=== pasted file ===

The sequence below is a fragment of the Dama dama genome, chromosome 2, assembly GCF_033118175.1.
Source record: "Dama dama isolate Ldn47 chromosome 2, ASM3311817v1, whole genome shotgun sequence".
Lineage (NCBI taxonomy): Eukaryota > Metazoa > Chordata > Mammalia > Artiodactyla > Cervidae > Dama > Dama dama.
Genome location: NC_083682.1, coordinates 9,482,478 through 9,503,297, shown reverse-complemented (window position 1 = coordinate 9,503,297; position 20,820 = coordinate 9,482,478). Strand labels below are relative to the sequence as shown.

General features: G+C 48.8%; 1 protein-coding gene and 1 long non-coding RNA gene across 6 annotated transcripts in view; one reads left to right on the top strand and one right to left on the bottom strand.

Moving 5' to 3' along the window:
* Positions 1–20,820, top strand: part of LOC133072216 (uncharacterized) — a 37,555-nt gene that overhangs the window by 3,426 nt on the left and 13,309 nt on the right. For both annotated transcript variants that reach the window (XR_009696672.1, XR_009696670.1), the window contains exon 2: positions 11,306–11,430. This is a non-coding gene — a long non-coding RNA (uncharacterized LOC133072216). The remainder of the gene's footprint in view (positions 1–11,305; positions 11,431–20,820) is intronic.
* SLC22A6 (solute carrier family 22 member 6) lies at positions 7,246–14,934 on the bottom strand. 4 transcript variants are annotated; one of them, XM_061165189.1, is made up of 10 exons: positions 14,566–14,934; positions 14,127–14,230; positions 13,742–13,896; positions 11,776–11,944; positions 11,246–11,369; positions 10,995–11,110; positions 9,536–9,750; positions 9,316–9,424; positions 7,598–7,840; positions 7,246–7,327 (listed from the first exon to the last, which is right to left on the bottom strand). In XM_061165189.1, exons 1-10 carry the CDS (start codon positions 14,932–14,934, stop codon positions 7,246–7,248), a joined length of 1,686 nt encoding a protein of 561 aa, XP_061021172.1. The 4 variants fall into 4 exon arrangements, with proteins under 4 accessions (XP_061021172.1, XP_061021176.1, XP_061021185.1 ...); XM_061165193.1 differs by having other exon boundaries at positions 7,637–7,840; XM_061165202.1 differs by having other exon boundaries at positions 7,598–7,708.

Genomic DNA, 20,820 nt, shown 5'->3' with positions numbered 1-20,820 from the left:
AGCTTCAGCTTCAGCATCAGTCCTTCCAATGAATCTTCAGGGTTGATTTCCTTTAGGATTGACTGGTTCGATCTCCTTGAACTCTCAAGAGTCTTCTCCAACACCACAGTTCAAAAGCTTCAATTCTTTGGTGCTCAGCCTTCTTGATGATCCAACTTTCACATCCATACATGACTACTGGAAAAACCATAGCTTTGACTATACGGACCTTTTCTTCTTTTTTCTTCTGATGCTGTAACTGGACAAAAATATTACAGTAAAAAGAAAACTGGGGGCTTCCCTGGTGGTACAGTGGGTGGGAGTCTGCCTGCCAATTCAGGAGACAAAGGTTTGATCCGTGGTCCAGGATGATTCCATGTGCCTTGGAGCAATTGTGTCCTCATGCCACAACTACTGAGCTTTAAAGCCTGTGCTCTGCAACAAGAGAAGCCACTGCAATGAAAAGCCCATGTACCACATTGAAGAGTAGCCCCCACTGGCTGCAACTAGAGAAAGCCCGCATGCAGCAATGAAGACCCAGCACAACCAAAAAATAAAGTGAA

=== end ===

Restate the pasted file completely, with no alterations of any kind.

The sequence below is a fragment of the Dama dama genome, chromosome 2, assembly GCF_033118175.1.
Source record: "Dama dama isolate Ldn47 chromosome 2, ASM3311817v1, whole genome shotgun sequence".
Lineage (NCBI taxonomy): Eukaryota > Metazoa > Chordata > Mammalia > Artiodactyla > Cervidae > Dama > Dama dama.
Genome location: NC_083682.1, coordinates 9,482,478 through 9,503,297, shown reverse-complemented (window position 1 = coordinate 9,503,297; position 20,820 = coordinate 9,482,478). Strand labels below are relative to the sequence as shown.

General features: G+C 48.8%; 1 protein-coding gene and 1 long non-coding RNA gene across 6 annotated transcripts in view; one reads left to right on the top strand and one right to left on the bottom strand.

Moving 5' to 3' along the window:
* Positions 1–20,820, top strand: part of LOC133072216 (uncharacterized) — a 37,555-nt gene that overhangs the window by 3,426 nt on the left and 13,309 nt on the right. For both annotated transcript variants that reach the window (XR_009696672.1, XR_009696670.1), the window contains exon 2: positions 11,306–11,430. This is a non-coding gene — a long non-coding RNA (uncharacterized LOC133072216). The remainder of the gene's footprint in view (positions 1–11,305; positions 11,431–20,820) is intronic.
* SLC22A6 (solute carrier family 22 member 6) lies at positions 7,246–14,934 on the bottom strand. 4 transcript variants are annotated; one of them, XM_061165189.1, is made up of 10 exons: positions 14,566–14,934; positions 14,127–14,230; positions 13,742–13,896; positions 11,776–11,944; positions 11,246–11,369; positions 10,995–11,110; positions 9,536–9,750; positions 9,316–9,424; positions 7,598–7,840; positions 7,246–7,327 (listed from the first exon to the last, which is right to left on the bottom strand). In XM_061165189.1, exons 1-10 carry the CDS (start codon positions 14,932–14,934, stop codon positions 7,246–7,248), a joined length of 1,686 nt encoding a protein of 561 aa, XP_061021172.1. The 4 variants fall into 4 exon arrangements, with proteins under 4 accessions (XP_061021172.1, XP_061021176.1, XP_061021185.1 ...); XM_061165193.1 differs by having other exon boundaries at positions 7,637–7,840; XM_061165202.1 differs by having other exon boundaries at positions 7,598–7,708.

Genomic DNA, 20,820 nt, shown 5'->3' with positions numbered 1-20,820 from the left:
AGCTTCAGCTTCAGCATCAGTCCTTCCAATGAATCTTCAGGGTTGATTTCCTTTAGGATTGACTGGTTCGATCTCCTTGAACTCTCAAGAGTCTTCTCCAACACCACAGTTCAAAAGCTTCAATTCTTTGGTGCTCAGCCTTCTTGATGATCCAACTTTCACATCCATACATGACTACTGGAAAAACCATAGCTTTGACTATACGGACCTTTTCTTCTTTTTTCTTCTGATGCTGTAACTGGACAAAAATATTACAGTAAAAAGAAAACTGGGGGCTTCCCTGGTGGTACAGTGGGTGGGAGTCTGCCTGCCAATTCAGGAGACAAAGGTTTGATCCGTGGTCCAGGATGATTCCATGTGCCTTGGAGCAATTGTGTCCTCATGCCACAACTACTGAGCTTTAAAGCCTGTGCTCTGCAACAAGAGAAGCCACTGCAATGAAAAGCCCATGTACCACATTGAAGAGTAGCCCCCACTGGCTGCAACTAGAGAAAGCCCGCATGCAGCAATGAAGACCCAGCACAACCAAAAAATAAAGTGAA